I do not believe it! Ten years ago about three dozen fathers opened my school in a building popularly called “Ye Olde Chicken Coop.” Practically all those fathers had an income from odd and non-union jobs below the amount on which you begin to pay the graduated income tax, Income per capita was about 30$ of the national average. During the first winter the temperature in the classrooms in the morning was sometimes less than fifty degrees. We couldn’t afford to keep the old furnace going on expensive coal all night! Lanky boys of fourteen years had to wriggle into Grade Two desks. And so on! But God knew that we needed more, and we trusted Him—at least in the fare moments when we did not murmur about our hardships or fight about triBes! Would He give us stones when we asked for bread?

That, as said, was ten years ago. We started in hope and faith and almost lost both many times. We were and are allow me a revivalist term!—just a bunch of miserable sinners. Yet, with His help, we showed the Lord that we meant what we said when we quoted Matthew six, the thirty-fourth verse.

Come along, and have a look now! Ours is an up-to-date building, half already payed for as the final result of an error in a municipal planning-bureau. God works in a mysterious way, His wonders to perform! We have hot-water heating with thermostats in all classrooms, an abundance of equipment and what-not. Transportation is no longer a problem; a group of young people help to provide the funds to keep our school-bus going.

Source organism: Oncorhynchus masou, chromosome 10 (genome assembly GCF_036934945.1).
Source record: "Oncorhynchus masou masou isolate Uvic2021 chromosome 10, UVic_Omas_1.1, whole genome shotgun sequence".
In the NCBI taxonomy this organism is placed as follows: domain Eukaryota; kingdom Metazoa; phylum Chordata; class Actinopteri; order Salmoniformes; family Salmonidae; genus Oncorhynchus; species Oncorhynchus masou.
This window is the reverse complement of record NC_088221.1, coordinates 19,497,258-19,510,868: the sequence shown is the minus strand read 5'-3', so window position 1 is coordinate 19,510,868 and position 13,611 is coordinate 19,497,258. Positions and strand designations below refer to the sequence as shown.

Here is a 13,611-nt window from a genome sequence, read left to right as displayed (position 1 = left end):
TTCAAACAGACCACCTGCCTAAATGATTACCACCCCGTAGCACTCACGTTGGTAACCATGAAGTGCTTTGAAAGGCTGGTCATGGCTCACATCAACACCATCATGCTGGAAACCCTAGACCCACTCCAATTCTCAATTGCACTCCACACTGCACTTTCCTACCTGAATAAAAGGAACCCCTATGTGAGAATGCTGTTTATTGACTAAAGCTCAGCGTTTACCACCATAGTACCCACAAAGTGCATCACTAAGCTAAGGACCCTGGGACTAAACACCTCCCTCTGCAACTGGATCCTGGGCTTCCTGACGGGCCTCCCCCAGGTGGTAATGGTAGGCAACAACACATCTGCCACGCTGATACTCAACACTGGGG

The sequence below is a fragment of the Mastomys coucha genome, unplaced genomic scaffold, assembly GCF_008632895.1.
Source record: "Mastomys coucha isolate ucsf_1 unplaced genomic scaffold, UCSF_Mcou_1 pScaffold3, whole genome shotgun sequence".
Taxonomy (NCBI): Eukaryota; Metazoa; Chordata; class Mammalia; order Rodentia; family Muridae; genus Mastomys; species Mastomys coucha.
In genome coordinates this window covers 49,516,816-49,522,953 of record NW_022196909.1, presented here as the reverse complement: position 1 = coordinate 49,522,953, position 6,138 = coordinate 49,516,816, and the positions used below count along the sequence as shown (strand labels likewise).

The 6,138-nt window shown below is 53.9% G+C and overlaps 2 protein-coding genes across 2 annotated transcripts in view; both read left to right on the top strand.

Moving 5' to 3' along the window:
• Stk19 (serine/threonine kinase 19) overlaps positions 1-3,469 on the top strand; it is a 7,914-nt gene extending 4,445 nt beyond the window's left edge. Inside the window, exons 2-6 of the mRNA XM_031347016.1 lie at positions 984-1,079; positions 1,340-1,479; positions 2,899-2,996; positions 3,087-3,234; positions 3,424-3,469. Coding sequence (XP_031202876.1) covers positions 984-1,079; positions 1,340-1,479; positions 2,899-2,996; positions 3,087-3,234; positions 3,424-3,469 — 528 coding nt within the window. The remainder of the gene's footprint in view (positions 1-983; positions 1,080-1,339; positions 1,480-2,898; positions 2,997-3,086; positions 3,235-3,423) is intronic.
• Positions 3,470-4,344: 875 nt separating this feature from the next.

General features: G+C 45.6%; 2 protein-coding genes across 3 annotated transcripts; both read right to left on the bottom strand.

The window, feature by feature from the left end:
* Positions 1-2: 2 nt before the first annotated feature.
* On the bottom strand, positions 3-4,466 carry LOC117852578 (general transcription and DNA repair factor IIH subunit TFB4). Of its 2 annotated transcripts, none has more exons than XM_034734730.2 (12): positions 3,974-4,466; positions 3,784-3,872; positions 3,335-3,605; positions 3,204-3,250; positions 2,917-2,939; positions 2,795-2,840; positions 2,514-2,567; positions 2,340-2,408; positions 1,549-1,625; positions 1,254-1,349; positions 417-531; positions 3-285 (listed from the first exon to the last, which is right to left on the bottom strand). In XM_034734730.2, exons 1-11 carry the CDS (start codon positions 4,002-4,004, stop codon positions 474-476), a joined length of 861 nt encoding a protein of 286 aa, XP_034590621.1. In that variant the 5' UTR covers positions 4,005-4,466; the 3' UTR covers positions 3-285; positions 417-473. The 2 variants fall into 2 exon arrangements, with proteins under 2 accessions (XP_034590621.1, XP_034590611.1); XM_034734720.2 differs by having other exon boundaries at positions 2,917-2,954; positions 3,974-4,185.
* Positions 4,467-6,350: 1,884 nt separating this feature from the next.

God has not changed. He who led Israel through the desert—and their clothes did not wear out, and their shoes did not grow old!—He is still able to lead us and feed us in this desert of a post-Christian world. Our trouble is that we do not take this truth to heart, but are always prone to follow Israel’s bad example. We murmur before it is really necessary. We are willing to do anything, provided God gives us the means. To begin the work without the means in the sure faith that then He will provide the means—that’s a different story!

To recapitulate; I’m ready to go into action for our rights. But I’d like to be fully convinced that I am only doing what my Saviour can approve. The Good Book says, “Blessed is that servant, whom his lord when he cometh shall find so doing.”

Yours in Christ,